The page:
Gaku Nishiyama

and 4 more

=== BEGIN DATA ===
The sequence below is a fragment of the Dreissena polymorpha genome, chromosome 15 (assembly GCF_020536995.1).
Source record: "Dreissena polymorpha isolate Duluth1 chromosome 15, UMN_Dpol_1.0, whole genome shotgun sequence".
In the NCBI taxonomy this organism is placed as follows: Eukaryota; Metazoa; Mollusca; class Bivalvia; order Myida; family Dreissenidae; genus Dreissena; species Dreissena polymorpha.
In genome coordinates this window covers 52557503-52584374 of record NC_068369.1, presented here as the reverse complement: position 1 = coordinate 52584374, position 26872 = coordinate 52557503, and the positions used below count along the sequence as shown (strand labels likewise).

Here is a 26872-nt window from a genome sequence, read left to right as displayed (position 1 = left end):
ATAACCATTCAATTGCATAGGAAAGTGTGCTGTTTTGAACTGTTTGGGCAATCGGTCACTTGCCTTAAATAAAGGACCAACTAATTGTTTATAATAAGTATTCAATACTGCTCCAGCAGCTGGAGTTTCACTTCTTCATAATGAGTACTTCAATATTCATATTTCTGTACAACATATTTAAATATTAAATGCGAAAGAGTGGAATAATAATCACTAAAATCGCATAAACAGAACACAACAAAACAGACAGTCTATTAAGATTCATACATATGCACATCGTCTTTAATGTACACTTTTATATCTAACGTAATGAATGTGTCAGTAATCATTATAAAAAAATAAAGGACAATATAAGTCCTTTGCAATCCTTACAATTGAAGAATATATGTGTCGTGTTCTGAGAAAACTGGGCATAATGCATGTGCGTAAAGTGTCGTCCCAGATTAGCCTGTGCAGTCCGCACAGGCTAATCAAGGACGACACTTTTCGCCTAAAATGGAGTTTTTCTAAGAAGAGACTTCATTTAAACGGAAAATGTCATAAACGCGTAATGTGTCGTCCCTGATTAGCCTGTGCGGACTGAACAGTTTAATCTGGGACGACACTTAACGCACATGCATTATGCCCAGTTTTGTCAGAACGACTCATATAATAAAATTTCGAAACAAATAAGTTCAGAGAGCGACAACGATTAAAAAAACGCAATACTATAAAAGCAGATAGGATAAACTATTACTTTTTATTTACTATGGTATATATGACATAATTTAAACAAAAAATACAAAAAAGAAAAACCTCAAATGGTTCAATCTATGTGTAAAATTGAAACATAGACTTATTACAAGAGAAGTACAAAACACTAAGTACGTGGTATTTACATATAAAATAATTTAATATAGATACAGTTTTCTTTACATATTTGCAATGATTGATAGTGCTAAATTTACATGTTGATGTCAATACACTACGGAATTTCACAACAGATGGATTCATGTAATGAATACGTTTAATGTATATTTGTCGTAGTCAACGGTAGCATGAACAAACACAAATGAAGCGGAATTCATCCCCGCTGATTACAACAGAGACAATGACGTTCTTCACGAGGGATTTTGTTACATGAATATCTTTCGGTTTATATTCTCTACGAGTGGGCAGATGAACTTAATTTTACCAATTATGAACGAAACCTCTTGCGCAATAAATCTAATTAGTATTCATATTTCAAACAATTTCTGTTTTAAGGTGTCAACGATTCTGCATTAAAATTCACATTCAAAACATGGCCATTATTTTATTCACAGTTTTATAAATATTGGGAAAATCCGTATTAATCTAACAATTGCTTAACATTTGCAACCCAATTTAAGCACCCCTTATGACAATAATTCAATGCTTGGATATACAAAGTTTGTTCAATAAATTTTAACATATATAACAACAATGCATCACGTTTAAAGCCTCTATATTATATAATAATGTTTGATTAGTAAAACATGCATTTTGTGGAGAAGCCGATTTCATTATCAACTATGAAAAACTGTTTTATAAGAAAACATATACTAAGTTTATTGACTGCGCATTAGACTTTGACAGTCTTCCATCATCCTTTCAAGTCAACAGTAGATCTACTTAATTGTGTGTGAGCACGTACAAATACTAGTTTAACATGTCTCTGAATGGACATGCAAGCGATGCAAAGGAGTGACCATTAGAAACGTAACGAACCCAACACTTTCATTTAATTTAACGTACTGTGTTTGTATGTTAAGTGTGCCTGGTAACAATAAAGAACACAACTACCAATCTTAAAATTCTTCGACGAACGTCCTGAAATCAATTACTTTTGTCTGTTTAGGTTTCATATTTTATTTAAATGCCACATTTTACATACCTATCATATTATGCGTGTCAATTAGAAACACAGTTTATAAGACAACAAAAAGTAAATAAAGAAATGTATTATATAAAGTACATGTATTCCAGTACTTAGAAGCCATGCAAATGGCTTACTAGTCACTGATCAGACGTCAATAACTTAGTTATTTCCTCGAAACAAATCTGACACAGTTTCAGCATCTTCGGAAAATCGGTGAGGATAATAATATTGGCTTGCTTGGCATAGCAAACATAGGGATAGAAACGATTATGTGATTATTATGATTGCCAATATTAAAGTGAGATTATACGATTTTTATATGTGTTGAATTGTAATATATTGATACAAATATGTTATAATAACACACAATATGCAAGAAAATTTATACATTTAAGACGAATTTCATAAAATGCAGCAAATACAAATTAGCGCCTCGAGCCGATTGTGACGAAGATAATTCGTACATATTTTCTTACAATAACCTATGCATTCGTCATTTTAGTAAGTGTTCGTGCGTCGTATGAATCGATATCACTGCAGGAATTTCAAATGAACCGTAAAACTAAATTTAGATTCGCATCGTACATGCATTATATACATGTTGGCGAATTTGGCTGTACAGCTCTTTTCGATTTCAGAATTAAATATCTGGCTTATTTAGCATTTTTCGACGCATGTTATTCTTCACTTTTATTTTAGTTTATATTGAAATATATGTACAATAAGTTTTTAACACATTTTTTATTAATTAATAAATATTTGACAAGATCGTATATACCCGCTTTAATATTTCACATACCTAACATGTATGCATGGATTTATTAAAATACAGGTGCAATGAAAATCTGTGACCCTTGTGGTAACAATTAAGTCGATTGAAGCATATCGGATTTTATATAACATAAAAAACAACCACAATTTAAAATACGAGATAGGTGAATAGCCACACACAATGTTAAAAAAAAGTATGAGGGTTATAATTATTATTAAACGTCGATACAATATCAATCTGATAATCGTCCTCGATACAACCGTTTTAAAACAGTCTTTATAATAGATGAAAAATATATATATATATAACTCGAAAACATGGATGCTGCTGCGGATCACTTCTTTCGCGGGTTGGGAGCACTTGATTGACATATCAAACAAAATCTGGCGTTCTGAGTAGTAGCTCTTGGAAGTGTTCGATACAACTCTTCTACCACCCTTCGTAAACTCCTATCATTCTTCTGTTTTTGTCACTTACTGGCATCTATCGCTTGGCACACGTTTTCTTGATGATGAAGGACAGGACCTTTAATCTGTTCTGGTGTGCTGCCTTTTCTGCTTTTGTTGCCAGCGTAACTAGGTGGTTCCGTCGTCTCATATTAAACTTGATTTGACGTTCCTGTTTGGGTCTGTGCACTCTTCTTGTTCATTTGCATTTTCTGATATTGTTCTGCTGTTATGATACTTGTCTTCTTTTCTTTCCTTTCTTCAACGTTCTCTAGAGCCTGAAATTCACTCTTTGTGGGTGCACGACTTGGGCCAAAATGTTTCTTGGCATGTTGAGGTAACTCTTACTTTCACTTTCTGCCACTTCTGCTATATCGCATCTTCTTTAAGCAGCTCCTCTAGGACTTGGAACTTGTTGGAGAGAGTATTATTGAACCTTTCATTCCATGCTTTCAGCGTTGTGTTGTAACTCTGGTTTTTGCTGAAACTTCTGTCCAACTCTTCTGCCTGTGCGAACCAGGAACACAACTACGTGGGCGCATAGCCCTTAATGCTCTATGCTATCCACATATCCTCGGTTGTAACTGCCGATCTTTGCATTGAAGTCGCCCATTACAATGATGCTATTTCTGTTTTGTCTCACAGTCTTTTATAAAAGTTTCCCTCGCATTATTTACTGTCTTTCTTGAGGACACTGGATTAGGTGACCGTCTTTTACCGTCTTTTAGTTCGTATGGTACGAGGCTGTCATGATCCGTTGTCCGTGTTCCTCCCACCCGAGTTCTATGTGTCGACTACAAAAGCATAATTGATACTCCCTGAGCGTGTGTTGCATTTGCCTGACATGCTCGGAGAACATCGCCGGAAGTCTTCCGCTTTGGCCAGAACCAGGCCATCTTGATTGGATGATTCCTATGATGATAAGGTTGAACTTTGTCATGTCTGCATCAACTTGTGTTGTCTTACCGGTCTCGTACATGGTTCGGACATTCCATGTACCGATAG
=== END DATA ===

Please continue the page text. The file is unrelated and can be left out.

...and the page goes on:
Linear gravity anomalies (LGAs) on the Moon have been interpreted as ancient magmatic intrusions formed during the lunar expansion. The composition of such ancient subsurface intrusions may offer a hint for the lunar thermodynamic state in the initial stage of lunar history. To pose a first compositional constraint on magmatism related to lunar expansion, this study analyzed the spectrum and gravity around craters on LGAs, such as Rowland, Roche, and Edison craters. Using spectral datasets around the craters, we first surveyed non-mare basaltic exposures that we hypothesize originate from subsurface intrusions. This hypothesis is then investigated in comparison between the GRAIL data and post-cratering gravity simulated with the iSALE shock physics code. Our spectral analysis reveals no basaltic exposure around Rowland crater. Further, the observed termination of LGA at the crater rim contradicts the gravity simulation which assumes that LGA predates Rowland crater. These results suggest that LGA formation postdates the Rowland formation and that lunar expansion lasted even after the Nectarian age. On the other hand, we found that both Roche and Edison craters possess basaltic exposures in their peripheries. Because the gravity reduced inside Roche crater can be reproduced in our simulation, the discovered basaltic exposures are possibly LGA materials ejected from these craters. The composition of those exposures suggests that the LGA intrusions are composed of low-titanium magma. This indicates that ancient magma during the expansion did not contain ilmenite-rich melt provided by a plume ascending from the ilmenite-bearing layer above the core.